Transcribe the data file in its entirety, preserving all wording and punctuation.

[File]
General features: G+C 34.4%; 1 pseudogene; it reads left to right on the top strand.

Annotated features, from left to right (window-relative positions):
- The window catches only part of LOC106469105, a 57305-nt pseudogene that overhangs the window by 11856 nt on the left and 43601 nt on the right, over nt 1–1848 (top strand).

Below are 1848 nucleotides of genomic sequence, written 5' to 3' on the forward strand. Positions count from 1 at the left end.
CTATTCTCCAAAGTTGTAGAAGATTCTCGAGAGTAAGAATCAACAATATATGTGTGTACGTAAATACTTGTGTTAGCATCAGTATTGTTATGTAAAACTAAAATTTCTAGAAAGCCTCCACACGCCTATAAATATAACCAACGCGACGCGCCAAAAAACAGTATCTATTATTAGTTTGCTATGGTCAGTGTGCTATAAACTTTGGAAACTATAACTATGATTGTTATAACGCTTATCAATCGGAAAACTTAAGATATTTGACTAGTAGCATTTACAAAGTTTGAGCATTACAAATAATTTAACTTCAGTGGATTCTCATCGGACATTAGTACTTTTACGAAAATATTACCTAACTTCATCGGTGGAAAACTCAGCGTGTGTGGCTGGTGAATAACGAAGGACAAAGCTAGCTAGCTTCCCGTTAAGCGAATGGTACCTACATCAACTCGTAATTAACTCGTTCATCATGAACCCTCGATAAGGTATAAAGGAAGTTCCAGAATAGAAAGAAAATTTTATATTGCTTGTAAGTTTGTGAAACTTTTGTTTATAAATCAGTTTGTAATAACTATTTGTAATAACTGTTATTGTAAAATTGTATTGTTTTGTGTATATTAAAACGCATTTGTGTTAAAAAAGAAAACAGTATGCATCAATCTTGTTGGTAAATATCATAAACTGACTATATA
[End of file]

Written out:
General features: G+C 34.4%; 1 pseudogene; it reads left to right on the top strand.

Annotated features, from left to right (window-relative positions):
- The window catches only part of LOC106469105, a 57305-nt pseudogene that overhangs the window by 11856 nt on the left and 43601 nt on the right, over nt 1–1848 (top strand).

Below are 1848 nucleotides of genomic sequence, written 5' to 3' on the forward strand. Positions count from 1 at the left end.
CTATTCTCCAAAGTTGTAGAAGATTCTCGAGAGTAAGAATCAACAATATATGTGTGTACGTAAATACTTGTGTTAGCATCAGTATTGTTATGTAAAACTAAAATTTCTAGAAAGCCTCCACACGCCTATAAATATAACCAACGCGACGCGCCAAAAAACAGTATCTATTATTAGTTTGCTATGGTCAGTGTGCTATAAACTTTGGAAACTATAACTATGATTGTTATAACGCTTATCAATCGGAAAACTTAAGATATTTGACTAGTAGCATTTACAAAGTTTGAGCATTACAAATAATTTAACTTCAGTGGATTCTCATCGGACATTAGTACTTTTACGAAAATATTACCTAACTTCATCGGTGGAAAACTCAGCGTGTGTGGCTGGTGAATAACGAAGGACAAAGCTAGCTAGCTTCCCGTTAAGCGAATGGTACCTACATCAACTCGTAATTAACTCGTTCATCATGAACCCTCGATAAGGTATAAAGGAAGTTCCAGAATAGAAAGAAAATTTTATATTGCTTGTAAGTTTGTGAAACTTTTGTTTATAAATCAGTTTGTAATAACTATTTGTAATAACTGTTATTGTAAAATTGTATTGTTTTGTGTATATTAAAACGCATTTGTGTTAAAAAAGAAAACAGTATGCATCAATCTTGTTGGTAAATATCATAAACTGACTATATA